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Monday, July 22nd, 2024
the Week of Proper 11 / Ordinary 16
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Bible Commentaries
Acts 21

Gaebelein's Annotated BibleGaebelein's Annotated

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Verses 1-40


1. The journey from Miletus to Tyre and Ptolemais (Acts 21:1-7 ).

2. In Caesarea (Acts 21:8-14 ).

3. The Apostle’s Arrival in Jerusalem and his visit to the Temple (Acts 21:15-26 ).

4. The Uproar in the Temple. Paul taken prisoner (Acts 21:27-40 ).

Coos, Rhodes and Patara are mentioned. Then they sailed over to Phenicia and landed in Tyre. Here they found disciples.

And the Holy Spirit through these disciples warned the Apostle at once that he should not go to Jerusalem. This, indeed, was very solemn. If these disciples had spoken of themselves, if it said that they were in anxiety over Paul’s journey to that city, one might say that they were simply speaking as men; but the record makes it clear that the Holy Spirit spoke through them. Could then the Apostle Paul have been under the guidance of that same Spirit in going to Jerusalem? As stated before, the great love for his brethren, his kinsmen, burned in his heart, and so great was his desire to be in Jerusalem that he ignored the voice of the Spirit.

In Caesarea they were the guests of Philip the evangelist. Here Agabus, who had given a prediction of a great dearth years ago (11:28) comes once more upon the scene. When he had come he took Paul’s girdle and with it bound his own hands and feet, and then he said: “Thus saith the Holy Spirit, So shall the Jews at Jerusalem bind the man that owneth this girdle, and shall deliver him into the hands of the Gentiles.” Here then another warning was given. It was the last and by far the strongest. Did Agabus really speak by the Spirit? The literal fulfillment of his predictive action furnishes the answer. The whole company, both his fellow travelers and the believers in Caesarea, began to beseech him not to go up to Jerusalem.

Then they reached Jerusalem. On the next day the company paid a visit to James, in whose house all the elders had assembled for the purpose of meeting with Paul and his friends. And now once more the Apostle relates what no doubt was dearest to the hearts of James and the elders, what God had wrought through His God-given ministry among the Gentiles. It must have been a very lengthy account; for he rehearsed particularly, “or one by one,” the things which had happened in His great activity. After Paul had spoken, “they glorified God.”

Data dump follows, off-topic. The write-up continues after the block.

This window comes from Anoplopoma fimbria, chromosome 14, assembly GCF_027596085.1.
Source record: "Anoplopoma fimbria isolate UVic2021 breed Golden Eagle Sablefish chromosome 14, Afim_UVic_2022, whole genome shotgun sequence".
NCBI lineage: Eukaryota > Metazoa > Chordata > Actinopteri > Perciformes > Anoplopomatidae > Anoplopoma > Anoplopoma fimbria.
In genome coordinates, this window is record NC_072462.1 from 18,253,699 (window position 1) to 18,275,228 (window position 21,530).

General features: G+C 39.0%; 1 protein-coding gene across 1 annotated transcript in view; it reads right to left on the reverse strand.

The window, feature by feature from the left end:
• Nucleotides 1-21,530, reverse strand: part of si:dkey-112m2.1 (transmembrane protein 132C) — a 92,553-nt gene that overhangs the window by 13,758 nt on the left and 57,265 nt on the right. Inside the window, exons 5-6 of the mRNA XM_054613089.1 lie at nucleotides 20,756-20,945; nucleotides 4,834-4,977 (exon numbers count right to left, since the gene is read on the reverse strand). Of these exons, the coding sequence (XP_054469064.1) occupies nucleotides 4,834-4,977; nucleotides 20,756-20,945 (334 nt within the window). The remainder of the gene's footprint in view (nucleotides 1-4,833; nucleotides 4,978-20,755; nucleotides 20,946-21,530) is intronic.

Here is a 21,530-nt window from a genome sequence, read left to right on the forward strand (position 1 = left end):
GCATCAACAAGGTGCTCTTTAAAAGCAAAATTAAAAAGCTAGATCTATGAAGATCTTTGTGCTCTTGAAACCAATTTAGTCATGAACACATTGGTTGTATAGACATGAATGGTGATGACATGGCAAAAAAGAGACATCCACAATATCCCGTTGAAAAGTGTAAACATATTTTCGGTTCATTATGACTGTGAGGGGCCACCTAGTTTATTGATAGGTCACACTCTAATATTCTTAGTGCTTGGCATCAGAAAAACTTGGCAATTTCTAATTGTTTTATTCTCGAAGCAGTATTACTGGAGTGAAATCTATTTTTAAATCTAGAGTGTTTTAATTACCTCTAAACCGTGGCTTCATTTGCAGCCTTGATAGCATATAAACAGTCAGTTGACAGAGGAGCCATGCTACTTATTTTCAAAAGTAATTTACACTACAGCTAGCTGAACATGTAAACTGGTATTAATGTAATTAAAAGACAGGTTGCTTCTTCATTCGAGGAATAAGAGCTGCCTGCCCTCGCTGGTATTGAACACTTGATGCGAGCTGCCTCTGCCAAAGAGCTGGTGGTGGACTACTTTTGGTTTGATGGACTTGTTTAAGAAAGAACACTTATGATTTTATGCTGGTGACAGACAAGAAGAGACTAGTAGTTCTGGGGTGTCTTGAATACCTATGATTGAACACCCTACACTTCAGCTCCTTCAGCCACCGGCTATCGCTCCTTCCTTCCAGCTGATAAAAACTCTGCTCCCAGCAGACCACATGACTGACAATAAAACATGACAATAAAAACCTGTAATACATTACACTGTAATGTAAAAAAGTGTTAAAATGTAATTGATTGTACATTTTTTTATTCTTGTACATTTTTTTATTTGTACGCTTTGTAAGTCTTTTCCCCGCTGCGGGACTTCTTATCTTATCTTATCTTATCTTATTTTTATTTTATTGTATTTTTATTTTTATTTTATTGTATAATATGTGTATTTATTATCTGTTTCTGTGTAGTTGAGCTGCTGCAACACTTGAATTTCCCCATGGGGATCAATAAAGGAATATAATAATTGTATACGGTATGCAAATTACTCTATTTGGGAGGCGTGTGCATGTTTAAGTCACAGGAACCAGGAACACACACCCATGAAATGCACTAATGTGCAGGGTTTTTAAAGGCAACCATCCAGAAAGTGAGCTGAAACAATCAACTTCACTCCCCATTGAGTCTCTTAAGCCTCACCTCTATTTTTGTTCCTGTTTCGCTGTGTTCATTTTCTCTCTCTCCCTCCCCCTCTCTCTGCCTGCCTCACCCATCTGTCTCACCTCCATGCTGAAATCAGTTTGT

All had progressed nicely up to this point. But now the great crisis is rapidly reached. The meeting had been called in the house of James, and only the elders had been invited for a very good reason. Reports had reached Jerusalem that Paul had taught the Jews among the Gentiles to forsake Moses, and even to deny children the covenant sign, circumcision. Most likely the Judaizing element in the assembly of Jerusalem, the men who were so successfully overcome by the bold arguments of the Apostle at the council in Jerusalem (Acts 15:1-41 .Galatians 2:1-21; Galatians 2:1-21 ), the men who so strenuously taught, that unless the Gentiles became circumcised, they could not be saved--these men were responsible for the rumors. What could be done to convince the multitude that all this was incorrect, that Paul after all was a good Jew?

The elders suggest to him that there were four men who had a vow on them. These he should take and purify himself with them as well as pay the charges. This action, they reasoned, would not only demonstrate that the reports were untrue, but that he, the Apostle of Gentiles, “walketh orderly and keepeth the law.” To make this temptation stronger, they restated that which had been agreed concerning the status of the believing Gentiles, according to the decision of the church council years ago. All was a most subtle snare. He was by that action to show that, with all his preaching to the Gentiles, he was still a good Jew, faithful to all the traditions of the fathers, and attached to the temple.

And a strange sight it is to see the Apostle Paul back in the temple, going through these dead ceremonies, which had been ended by the death of the cross. A strange sight to see him, who disclaimed all earthly authority and taught deliverance from the Law and a union with an unseen Christ, submitting once more to the elementary things, as he calls them in his Epistle to the Galatians,”the beggarly elements!” And has not the whole professing church fallen into the same snare?

His arrest followed and he is taken prisoner. A great tumult followed. They would have killed him if the chief captain had not rescued him. He then was bound with two chains. Agabus’ prophecy is fulfilled.

Paul gives the Roman officer his pedigree. “I am a man, a Jew of Tarsus,” and then requests the privilege of addressing the furious mob. This was permitted, and taking a prominent place on the stairs, where he could be seen by all below, and when after beckoning to the people, silence had been secured, he addressed them in Hebrew. The break of the chapter at this point is unfortunate. The next chapter contains the first address of defense of the prisoner Paul.

Bibliographical Information
Gaebelein, Arno Clemens. "Commentary on Acts 21". "Gaebelein's Annotated Bible". https://www.studylight.org/commentaries/eng/gab/acts-21.html. 1913-1922.
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